Coverage: Greece shuts down banks
The financial crisis in Greece just took a huge turn for the worse. The country announced over the weekend it was closing the banking system for six days in order to keep currency in the country. It’s one of the worst signals a country could send about its financial health.
Jim Yardley had this story for The New York Times:
Prime Minister Alexis Tsipras announced Sunday night that Greece’s banks would be closed as of Monday, as the fallout from ruptured debt negotiations with the nation’s creditors began inflicting pain on ordinary people while raising alarm in Washington, Brussels and Berlin.
The emergency measures escalated the confused and unpredictable state of a crisis that some analysts say could ripple through global financial markets and undercut European unity. Most Asian markets opened lower on Monday.
With so much at stake, leaders in other capitals encouraged a continued search for a way to prevent Greece from being forced out of Europe’s currency union. Greece owes a large debt payment by the end of Tuesday, and has scheduled a referendum for next Sunday on whether to accept the terms of an offer from its creditors to release bailout aid it needs to meet its financial obligations.
Mr. Tsipras announced the emergency banking shutdown, which will also close the stock exchange, and imposed capital controls several hours after the European Central Bank said it would not expand an emergency loan program that had been propping up Greek banks for weeks. The banking system had neared insolvency after panicked account holders withdrew billions of euros, a pattern that continued over the weekend.
Writing for The Wall Street Journal, Brian Blackstone, Nektaria Stamouli, and Charles Forelle said that many cash machines had already been cleared:
On Athens’s rainy streets late Sunday, many ATMs had already been emptied. Prime Minister Alexis Tsipras’s announcement that he would call a referendum on the economic terms that Greece’s creditors want for fresh aid sent many Greeks scurrying to bank machines over the weekend to grab what remaining cash they could.
“How can something like this happen without prior warning?” asked Angeliki Psarianou, a 67-year-old retired public servant, who stood in the drizzle after arriving too late at one empty ATM in the Greek capital. “I want Tsipras to tell me how I am going to make it through the week with €10 in my bag with rent coming up. It has never been as bad as this.”
Withdrawals at bank machines will be limited to €60 ($66) a day for each account, a government official said.
Greece is now cast into extraordinary uncertainty. It isn’t clear what will happen Monday when Greeks face an extended period without their money. Nor is it certain whether Mr. Tsipras can survive, politically, after his referendum next Sunday.
Now that banks have been closed, it also isn’t clear how they will reopen or, when they do, what will be the currency in their vaults and in their accounts: If Greece can’t persuade the ECB to restart emergency lending, the only practicable solution is for Greece to print its own currency so that banks can satisfy depositors and still function.
The Washington Post reported in a story by Michael Birnbaum that the Greek prime minister called the decision to withhold aid “offensive“:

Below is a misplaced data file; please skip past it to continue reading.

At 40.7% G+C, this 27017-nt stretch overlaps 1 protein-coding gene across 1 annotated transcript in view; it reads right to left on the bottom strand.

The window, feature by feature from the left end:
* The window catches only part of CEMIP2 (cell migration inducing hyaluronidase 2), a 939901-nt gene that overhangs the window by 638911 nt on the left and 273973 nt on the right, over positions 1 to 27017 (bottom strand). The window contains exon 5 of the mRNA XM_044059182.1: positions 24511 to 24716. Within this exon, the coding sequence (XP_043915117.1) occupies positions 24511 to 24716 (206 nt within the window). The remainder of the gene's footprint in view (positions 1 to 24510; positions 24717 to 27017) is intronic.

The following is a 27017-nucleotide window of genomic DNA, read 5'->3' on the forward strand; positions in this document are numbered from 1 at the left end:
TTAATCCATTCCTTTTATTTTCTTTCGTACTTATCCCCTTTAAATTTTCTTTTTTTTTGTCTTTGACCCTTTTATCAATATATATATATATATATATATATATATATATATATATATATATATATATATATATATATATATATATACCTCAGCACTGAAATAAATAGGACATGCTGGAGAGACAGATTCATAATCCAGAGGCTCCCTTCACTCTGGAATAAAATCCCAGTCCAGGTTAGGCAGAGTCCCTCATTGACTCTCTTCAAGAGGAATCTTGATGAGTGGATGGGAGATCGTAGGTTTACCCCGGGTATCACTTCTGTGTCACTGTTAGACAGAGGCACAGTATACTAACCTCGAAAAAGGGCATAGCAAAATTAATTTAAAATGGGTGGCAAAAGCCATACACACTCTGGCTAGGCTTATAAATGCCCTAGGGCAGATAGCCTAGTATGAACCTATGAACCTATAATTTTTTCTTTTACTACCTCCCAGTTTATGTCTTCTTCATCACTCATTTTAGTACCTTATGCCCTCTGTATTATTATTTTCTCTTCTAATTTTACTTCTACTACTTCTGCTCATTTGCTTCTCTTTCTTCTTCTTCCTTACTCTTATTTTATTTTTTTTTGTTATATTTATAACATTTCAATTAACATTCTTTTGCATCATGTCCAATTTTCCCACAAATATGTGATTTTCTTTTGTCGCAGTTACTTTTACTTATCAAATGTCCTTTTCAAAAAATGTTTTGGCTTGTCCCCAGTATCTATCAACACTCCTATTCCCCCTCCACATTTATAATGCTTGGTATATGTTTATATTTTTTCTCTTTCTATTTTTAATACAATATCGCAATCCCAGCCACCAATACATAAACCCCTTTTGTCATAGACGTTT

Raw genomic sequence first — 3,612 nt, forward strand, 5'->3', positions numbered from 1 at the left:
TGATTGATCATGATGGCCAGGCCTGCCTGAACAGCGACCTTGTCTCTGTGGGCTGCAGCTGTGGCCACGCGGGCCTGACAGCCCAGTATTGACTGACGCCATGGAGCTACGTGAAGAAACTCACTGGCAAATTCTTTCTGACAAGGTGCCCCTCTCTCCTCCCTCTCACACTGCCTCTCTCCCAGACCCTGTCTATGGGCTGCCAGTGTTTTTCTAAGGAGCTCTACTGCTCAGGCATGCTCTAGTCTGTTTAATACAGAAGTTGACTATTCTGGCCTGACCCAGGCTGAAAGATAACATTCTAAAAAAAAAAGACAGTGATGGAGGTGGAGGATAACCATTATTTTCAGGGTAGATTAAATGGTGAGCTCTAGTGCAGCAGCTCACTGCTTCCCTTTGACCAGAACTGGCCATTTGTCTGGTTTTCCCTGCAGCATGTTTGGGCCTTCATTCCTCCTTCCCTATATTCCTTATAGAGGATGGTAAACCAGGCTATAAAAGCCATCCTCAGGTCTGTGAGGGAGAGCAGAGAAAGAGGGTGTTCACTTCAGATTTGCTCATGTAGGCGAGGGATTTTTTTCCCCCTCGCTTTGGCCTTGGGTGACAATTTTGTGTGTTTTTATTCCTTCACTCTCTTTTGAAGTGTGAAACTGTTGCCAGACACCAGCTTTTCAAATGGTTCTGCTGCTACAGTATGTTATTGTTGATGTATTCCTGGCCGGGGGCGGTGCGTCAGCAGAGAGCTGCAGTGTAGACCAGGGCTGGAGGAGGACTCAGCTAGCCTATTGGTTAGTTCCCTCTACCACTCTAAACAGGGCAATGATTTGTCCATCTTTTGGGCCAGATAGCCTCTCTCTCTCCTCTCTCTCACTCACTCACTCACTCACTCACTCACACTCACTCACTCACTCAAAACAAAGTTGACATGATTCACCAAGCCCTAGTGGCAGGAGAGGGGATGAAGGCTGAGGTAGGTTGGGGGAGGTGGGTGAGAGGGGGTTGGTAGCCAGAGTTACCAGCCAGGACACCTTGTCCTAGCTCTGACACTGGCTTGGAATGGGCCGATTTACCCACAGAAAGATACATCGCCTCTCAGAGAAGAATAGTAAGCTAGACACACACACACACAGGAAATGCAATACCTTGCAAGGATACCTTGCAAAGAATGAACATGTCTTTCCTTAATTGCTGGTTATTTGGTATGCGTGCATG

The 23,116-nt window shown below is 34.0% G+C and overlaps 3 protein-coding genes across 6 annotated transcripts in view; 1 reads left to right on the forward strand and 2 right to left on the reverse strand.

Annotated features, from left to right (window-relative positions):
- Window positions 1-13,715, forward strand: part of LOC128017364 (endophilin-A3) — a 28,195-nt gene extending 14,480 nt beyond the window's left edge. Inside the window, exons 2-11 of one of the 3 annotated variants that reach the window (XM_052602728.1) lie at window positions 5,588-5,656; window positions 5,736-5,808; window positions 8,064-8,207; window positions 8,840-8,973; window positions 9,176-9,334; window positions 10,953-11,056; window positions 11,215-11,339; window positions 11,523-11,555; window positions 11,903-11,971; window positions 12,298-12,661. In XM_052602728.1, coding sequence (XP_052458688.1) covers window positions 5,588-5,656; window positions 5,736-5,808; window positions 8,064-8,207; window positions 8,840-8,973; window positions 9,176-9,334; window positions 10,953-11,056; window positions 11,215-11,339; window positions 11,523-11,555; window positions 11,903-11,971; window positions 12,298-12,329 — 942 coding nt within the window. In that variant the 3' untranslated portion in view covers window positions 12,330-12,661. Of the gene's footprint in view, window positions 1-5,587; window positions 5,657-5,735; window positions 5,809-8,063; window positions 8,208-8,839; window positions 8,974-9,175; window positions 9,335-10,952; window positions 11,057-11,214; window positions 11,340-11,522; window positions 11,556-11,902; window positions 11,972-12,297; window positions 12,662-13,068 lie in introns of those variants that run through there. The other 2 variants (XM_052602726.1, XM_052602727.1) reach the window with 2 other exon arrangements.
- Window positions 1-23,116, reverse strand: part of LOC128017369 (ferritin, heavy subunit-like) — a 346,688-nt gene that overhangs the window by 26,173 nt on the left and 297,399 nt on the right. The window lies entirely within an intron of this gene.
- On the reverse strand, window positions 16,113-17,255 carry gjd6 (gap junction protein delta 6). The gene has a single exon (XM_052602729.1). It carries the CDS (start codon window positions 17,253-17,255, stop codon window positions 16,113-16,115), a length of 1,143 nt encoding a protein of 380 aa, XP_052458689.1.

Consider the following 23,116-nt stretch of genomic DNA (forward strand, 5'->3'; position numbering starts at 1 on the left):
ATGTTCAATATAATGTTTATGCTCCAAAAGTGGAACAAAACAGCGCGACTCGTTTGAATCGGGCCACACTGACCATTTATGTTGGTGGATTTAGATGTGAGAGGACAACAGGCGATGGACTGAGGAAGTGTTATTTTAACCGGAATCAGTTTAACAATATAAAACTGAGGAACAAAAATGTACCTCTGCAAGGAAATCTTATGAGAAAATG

“The decision not to prolong financial aid to Greece is offensive, and it’s a disgrace for Europe in general,” Prime Minister Alexis Tsipras said in a brief Sunday evening address broadcast across Greek television networks. He said he was seeking an extended and enlarged bailout from European lenders that would carry the country past Tuesday, when it will otherwise face default.
There were signs that Greece’s creditors — the International Monetary Fund and euro-zone governments — were leaving the door open to negotiations. But it remained unclear ahead of Tuesday’s IMF repayment deadline how Greece would be able to satisfactorily arrange its finances.
Tsipras said that the threat by European Union leaders to hold Greece to the deadline and not extend further assistance amounts to “blackmail.” But he gave no concrete indications that he had made any concessions that would their minds.
The BBC’s Robert Peston said this might not mean a full exit from the Eurozone, but it’s not good:
So for banks to re-open, restrictions – known as capital controls – have to be put in place on the amount depositors can take out.
When these restrictions are announced, Greece will be half a step nearer to exit from the euro – since a core rule of the eurozone is that there should be no restrictions on the movement of money or capital.
But tumbling out of the euro would not be inevitable – as Cyprus shows: the Cypriot government introduced limits on how much cash could be taken out of banks in 2013, and has since taken steps to mend its finances while remaining in the euro.
The temporary closure of banks in Greece, and the expected introduction of capital controls, is however very bad news for Greece: Greek people will have less money to spend and business less to invest; so an already weak economy will probably return to deep recession.
As for the impact on the rest of the eurozone, corporate treasurers and wealthy individuals will wake up on Monday wondering if their money is safe in the banks of other weaker eurozone economies.
Monday should be more than a little interesting. The entire world is watching and waiting to see if bailout funds come from somewhere. But with the banking system closed and panic abounding, digging out of this is going to be incredibly difficult.